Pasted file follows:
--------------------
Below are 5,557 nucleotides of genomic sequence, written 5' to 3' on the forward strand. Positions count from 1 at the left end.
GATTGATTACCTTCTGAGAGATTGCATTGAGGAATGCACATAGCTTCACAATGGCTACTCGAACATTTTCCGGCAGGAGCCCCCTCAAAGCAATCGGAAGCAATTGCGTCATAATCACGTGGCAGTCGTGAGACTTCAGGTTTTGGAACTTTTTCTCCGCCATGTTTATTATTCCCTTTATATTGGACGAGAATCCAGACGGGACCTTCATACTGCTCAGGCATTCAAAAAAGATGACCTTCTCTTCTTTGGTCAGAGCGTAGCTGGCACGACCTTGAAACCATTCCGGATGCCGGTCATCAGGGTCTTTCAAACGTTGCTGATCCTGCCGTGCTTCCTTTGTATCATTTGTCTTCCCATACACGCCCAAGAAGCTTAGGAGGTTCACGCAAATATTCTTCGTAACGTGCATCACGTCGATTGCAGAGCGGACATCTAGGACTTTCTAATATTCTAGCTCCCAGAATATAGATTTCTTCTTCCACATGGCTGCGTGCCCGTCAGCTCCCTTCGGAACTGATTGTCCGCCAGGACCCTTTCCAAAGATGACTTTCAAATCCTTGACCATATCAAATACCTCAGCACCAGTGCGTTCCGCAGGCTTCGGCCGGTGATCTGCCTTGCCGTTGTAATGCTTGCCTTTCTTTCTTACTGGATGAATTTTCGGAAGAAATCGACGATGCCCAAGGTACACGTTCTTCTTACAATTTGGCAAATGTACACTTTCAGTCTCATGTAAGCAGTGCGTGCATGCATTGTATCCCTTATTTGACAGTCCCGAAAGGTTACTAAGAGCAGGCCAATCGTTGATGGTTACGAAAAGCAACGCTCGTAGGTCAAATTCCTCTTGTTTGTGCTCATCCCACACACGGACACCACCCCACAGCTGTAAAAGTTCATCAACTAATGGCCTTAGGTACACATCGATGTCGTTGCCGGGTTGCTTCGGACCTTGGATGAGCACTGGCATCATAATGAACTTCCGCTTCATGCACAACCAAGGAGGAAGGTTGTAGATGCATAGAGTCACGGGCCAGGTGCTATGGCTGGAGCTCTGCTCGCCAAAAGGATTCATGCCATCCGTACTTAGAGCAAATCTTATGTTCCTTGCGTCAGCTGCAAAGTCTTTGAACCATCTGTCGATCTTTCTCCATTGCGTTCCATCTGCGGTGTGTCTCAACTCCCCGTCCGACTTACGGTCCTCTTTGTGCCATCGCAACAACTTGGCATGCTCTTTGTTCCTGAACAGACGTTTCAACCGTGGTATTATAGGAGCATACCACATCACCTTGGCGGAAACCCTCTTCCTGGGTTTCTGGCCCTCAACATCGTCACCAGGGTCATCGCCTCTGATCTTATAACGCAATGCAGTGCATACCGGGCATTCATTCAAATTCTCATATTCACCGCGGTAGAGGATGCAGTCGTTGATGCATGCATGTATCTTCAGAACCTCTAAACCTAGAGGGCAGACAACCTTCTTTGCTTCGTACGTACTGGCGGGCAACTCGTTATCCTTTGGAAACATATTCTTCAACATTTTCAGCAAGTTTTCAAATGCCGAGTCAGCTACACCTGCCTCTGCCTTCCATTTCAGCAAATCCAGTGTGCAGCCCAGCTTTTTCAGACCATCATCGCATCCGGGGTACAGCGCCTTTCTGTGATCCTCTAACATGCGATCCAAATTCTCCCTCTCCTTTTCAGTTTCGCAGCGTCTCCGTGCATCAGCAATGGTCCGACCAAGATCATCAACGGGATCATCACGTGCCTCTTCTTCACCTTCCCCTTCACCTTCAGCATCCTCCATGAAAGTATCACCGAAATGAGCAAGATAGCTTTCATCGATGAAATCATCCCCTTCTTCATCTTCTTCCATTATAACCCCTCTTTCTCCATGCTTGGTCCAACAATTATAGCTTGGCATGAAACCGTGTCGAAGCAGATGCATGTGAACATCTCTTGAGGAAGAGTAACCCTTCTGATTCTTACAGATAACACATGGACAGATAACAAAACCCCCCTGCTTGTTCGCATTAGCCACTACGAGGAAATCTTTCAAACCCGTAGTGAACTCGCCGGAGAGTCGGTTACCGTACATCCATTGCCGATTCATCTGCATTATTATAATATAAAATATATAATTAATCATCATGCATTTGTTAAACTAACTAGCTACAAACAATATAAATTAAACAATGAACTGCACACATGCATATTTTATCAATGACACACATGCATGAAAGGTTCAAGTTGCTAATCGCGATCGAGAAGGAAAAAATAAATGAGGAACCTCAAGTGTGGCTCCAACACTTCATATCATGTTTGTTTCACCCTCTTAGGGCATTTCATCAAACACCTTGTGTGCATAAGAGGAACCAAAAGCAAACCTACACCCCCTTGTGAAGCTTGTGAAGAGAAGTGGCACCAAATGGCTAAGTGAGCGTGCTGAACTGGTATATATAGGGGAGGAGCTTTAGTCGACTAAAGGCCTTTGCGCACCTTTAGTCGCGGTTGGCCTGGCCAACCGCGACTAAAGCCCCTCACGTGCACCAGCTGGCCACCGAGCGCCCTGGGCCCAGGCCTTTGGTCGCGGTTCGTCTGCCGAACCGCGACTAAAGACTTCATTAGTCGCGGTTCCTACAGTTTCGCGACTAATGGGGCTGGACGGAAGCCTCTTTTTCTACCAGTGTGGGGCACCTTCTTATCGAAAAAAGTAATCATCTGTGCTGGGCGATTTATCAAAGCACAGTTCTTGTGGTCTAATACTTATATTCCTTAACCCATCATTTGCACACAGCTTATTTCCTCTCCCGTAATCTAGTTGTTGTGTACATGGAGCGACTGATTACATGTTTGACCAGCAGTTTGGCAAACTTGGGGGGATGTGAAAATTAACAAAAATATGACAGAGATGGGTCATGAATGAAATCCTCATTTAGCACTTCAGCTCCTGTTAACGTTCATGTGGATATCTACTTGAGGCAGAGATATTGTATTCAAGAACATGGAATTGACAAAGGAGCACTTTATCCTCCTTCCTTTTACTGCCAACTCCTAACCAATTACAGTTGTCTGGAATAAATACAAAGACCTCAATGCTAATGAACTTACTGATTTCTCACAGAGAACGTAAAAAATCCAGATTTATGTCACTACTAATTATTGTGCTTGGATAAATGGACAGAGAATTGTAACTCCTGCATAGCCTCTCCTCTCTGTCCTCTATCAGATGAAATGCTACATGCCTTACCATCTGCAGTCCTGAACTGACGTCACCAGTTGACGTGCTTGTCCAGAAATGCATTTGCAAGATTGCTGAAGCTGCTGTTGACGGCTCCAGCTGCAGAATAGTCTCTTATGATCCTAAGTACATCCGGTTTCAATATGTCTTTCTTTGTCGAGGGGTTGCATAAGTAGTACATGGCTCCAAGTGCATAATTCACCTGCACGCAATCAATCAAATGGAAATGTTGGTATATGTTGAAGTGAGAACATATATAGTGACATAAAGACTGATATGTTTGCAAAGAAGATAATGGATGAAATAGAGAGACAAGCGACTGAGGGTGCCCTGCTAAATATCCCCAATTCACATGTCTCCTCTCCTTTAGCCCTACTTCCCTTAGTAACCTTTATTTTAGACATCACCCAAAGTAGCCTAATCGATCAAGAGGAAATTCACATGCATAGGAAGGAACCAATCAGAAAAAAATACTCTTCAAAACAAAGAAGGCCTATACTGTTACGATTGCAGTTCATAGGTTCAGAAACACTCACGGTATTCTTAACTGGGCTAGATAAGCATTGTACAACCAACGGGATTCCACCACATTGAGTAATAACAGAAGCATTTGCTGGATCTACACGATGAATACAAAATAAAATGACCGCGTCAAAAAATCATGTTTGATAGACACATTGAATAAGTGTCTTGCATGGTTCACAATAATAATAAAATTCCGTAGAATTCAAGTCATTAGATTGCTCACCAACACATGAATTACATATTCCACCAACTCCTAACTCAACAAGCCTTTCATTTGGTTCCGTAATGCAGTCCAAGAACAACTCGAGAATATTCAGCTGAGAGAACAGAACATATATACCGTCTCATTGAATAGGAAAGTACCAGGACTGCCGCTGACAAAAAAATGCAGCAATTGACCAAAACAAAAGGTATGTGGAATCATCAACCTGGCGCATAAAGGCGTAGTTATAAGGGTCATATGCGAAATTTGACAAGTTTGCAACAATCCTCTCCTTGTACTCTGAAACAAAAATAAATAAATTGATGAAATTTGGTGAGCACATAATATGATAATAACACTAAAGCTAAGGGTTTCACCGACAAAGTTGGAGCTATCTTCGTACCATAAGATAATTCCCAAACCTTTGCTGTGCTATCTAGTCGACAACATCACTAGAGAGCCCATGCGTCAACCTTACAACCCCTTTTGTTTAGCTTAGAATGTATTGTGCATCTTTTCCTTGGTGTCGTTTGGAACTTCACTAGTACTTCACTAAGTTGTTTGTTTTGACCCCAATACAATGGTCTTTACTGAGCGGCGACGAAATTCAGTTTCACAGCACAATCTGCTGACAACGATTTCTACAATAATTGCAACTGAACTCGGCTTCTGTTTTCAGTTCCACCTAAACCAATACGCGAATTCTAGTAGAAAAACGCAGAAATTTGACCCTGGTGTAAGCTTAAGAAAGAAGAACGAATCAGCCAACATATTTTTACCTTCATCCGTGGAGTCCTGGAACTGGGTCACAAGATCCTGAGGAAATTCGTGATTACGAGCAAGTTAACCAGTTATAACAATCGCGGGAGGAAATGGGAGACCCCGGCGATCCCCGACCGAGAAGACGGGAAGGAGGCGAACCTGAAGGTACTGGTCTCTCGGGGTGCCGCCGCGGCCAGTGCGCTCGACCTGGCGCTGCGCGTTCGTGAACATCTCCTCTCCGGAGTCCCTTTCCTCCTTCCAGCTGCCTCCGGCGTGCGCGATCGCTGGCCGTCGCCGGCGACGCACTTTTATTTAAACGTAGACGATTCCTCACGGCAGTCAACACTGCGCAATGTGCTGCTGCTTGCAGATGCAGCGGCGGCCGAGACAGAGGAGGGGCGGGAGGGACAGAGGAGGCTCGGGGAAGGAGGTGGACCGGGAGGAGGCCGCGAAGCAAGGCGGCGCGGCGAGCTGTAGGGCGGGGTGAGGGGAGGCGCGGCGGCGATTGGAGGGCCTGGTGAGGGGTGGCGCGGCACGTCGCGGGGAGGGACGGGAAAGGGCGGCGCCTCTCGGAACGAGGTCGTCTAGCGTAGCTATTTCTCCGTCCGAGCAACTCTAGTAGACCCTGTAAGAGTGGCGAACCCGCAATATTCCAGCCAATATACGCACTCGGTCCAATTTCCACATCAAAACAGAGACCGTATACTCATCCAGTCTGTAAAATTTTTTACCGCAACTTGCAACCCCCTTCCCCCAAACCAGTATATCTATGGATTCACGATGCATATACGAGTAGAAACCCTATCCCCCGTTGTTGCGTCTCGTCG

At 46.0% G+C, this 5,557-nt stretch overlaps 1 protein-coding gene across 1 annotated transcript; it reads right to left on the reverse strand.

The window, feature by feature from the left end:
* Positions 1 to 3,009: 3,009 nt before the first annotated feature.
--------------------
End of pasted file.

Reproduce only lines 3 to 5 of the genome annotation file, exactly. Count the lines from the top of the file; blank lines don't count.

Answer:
At 46.0% G+C, this 5,557-nt stretch overlaps 1 protein-coding gene across 1 annotated transcript; it reads right to left on the reverse strand.

The window, feature by feature from the left end:
* Positions 1 to 3,009: 3,009 nt before the first annotated feature.